Does Python have a string contains substring method?

Does Python have a string contains substring method?

You can use the in operator:

if blah not in somestring: 
    continue

If its just a substring search you can use string.find(substring).

You do have to be a little careful with find, index, and in though, as they are substring searches. In other words, this:

s = This be a string
if s.find(is) == -1:
    print(No is here!)
else:
    print(Found is in the string.)

It would print Found is in the string. Similarly, if is in s: would evaluate to True. This may or may not be what you want.

Does Python have a string contains substring method?

Does Python have a string contains substring method?

99% of use cases will be covered using the keyword, in, which returns True or False:

substring in any_string

For the use case of getting the index, use str.find (which returns -1 on failure, and has optional positional arguments):

start = 0
stop = len(any_string)
any_string.find(substring, start, stop)

or str.index (like find but raises ValueError on failure):

start = 100 
end = 1000
any_string.index(substring, start, end)

Explanation

Use the in comparison operator because

  1. the language intends its usage, and
  2. other Python programmers will expect you to use it.
>>> foo in **foo**
True

The opposite (complement), which the original question asked for, is not in:

>>> foo not in **foo** # returns False
False

This is semantically the same as not foo in **foo** but its much more readable and explicitly provided for in the language as a readability improvement.

Avoid using __contains__

The contains method implements the behavior for in. This example,

str.__contains__(**foo**, foo)

returns True. You could also call this function from the instance of the superstring:

**foo**.__contains__(foo)

But dont. Methods that start with underscores are considered semantically non-public. The only reason to use this is when implementing or extending the in and not in functionality (e.g. if subclassing str):

class NoisyString(str):
    def __contains__(self, other):
        print(ftesting if {other} in {self})
        return super(NoisyString, self).__contains__(other)

ns = NoisyString(a string with a substring inside)

and now:

>>> substring in ns
testing if substring in a string with a substring inside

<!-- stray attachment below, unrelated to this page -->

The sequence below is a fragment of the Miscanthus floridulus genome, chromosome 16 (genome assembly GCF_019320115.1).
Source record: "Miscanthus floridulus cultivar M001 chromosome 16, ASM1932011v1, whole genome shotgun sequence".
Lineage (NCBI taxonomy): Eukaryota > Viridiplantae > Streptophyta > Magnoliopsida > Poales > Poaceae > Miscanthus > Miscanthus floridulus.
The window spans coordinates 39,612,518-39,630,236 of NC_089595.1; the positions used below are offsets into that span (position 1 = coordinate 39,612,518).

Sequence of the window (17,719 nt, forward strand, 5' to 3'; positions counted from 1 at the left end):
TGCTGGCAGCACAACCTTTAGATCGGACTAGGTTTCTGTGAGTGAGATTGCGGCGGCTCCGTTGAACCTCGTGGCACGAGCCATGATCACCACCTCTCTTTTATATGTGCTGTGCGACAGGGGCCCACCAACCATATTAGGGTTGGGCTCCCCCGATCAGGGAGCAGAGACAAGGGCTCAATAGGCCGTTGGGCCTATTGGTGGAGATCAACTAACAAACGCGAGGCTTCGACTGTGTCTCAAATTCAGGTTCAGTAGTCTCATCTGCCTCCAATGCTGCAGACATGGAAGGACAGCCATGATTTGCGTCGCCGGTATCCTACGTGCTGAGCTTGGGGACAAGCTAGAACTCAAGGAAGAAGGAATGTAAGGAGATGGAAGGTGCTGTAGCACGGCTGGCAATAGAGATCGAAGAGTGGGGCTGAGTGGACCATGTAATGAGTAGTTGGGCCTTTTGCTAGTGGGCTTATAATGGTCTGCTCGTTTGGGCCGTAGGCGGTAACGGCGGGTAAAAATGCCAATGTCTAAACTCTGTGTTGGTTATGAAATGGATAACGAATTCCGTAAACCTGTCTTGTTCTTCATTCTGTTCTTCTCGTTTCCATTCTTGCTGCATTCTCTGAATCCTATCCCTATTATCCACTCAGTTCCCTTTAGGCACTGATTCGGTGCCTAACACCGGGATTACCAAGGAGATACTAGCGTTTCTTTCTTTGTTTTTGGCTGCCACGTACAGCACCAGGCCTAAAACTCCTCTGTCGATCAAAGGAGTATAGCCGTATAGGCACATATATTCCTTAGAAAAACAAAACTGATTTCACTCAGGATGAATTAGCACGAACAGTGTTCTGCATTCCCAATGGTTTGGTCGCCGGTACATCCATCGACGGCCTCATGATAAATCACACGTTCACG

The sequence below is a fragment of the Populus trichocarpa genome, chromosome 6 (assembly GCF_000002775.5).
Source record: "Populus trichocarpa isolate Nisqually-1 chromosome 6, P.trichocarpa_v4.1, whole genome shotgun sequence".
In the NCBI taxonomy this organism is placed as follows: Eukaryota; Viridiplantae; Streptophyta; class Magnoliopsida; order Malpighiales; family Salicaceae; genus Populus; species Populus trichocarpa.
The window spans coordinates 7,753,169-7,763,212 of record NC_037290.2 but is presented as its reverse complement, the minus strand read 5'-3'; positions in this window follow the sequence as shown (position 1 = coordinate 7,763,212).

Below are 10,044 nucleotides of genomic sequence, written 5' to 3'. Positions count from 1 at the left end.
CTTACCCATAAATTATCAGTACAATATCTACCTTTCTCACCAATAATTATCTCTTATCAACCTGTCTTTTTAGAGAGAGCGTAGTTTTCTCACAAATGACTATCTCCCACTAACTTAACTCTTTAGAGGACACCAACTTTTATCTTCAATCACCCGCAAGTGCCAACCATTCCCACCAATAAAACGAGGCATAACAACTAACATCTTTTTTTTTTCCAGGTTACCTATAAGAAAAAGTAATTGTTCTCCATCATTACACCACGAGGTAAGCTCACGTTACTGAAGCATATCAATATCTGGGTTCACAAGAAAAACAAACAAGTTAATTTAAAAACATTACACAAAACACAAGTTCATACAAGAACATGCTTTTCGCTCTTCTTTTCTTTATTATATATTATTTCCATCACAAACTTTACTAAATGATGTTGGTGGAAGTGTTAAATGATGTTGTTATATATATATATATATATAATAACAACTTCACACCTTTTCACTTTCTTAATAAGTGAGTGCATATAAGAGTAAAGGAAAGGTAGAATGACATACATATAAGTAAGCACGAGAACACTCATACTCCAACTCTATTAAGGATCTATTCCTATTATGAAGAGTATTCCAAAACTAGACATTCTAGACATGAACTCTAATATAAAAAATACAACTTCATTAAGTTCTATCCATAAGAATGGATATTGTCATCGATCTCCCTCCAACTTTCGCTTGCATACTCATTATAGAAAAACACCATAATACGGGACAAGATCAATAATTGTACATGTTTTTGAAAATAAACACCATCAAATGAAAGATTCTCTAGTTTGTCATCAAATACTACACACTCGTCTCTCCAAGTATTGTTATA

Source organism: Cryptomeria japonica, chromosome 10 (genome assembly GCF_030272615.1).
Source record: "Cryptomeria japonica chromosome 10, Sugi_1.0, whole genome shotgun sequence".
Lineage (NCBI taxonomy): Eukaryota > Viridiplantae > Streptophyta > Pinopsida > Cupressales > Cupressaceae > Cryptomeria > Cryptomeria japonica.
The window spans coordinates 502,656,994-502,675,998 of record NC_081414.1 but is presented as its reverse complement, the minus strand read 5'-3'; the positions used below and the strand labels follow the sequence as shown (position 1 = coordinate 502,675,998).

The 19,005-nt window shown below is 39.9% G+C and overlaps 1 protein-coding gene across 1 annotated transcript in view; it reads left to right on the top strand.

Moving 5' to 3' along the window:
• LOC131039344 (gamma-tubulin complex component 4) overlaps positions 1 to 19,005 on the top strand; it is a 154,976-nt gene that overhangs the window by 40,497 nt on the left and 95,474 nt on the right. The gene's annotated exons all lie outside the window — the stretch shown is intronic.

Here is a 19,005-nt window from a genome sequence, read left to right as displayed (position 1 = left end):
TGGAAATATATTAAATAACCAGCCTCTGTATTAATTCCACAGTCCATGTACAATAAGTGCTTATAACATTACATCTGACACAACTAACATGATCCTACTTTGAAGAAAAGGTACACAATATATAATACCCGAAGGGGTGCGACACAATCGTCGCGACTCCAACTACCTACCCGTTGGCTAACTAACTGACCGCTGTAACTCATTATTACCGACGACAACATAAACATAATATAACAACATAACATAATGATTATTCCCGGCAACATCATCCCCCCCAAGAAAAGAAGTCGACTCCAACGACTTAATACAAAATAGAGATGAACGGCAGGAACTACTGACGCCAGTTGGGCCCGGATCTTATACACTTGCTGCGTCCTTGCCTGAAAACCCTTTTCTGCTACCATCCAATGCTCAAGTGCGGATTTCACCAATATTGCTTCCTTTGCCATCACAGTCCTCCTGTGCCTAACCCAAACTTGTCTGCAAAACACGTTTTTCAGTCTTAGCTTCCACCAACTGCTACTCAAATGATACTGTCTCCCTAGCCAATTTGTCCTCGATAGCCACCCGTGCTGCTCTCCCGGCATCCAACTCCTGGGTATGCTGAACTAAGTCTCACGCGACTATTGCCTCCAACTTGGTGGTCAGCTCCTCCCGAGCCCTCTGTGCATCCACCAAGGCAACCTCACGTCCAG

True

Dont use find and index to test for contains

Dont use the following string methods to test for contains:

>>> **foo**.index(foo)
2
>>> **foo**.find(foo)
2

>>> **oo**.find(foo)
-1
>>> **oo**.index(foo)

Traceback (most recent call last):
  File <pyshell#40>, line 1, in <module>
    **oo**.index(foo)
ValueError: substring not found

Other languages may have no methods to directly test for substrings, and so you would have to use these types of methods, but with Python, it is much more efficient to use the in comparison operator.

Also, these are not drop-in replacements for in. You may have to handle the exception or -1 cases, and if they return 0 (because they found the substring at the beginning) the boolean interpretation is False instead of True.

If you really mean not any_string.startswith(substring) then say it.

Performance comparisons

We can compare various ways of accomplishing the same goal.

import timeit

def in_(s, other):
    return other in s

def contains(s, other):
    return s.__contains__(other)

def find(s, other):
    return s.find(other) != -1

def index(s, other):
    try:
        s.index(other)
    except ValueError:
        return False
    else:
        return True



perf_dict = {
in:True: min(timeit.repeat(lambda: in_(superstring, str))),
in:False: min(timeit.repeat(lambda: in_(superstring, not))),
__contains__:True: min(timeit.repeat(lambda: contains(superstring, str))),
__contains__:False: min(timeit.repeat(lambda: contains(superstring, not))),
find:True: min(timeit.repeat(lambda: find(superstring, str))),
find:False: min(timeit.repeat(lambda: find(superstring, not))),
index:True: min(timeit.repeat(lambda: index(superstring, str))),
index:False: min(timeit.repeat(lambda: index(superstring, not))),
}

And now we see that using in is much faster than the others.
Less time to do an equivalent operation is better:

>>> perf_dict
{in:True: 0.16450627865128808,
 in:False: 0.1609668098178645,
 __contains__:True: 0.24355481654697542,
 __contains__:False: 0.24382793854783813,
 find:True: 0.3067379407923454,
 find:False: 0.29860888058124146,
 index:True: 0.29647137792585454,
 index:False: 0.5502287584545229}

How can in be faster than __contains__ if in uses __contains__?

This is a fine follow-on question.

Lets disassemble functions with the methods of interest:

>>> from dis import dis
>>> dis(lambda: a in b)
  1           0 LOAD_CONST               1 (a)
              2 LOAD_CONST               2 (b)
              4 COMPARE_OP               6 (in)
              6 RETURN_VALUE
>>> dis(lambda: b.__contains__(a))
  1           0 LOAD_CONST               1 (b)
              2 LOAD_METHOD              0 (__contains__)
              4 LOAD_CONST               2 (a)
              6 CALL_METHOD              1
              8 RETURN_VALUE

so we see that the .__contains__ method has to be separately looked up and then called from the Python virtual machine – this should adequately explain the difference.

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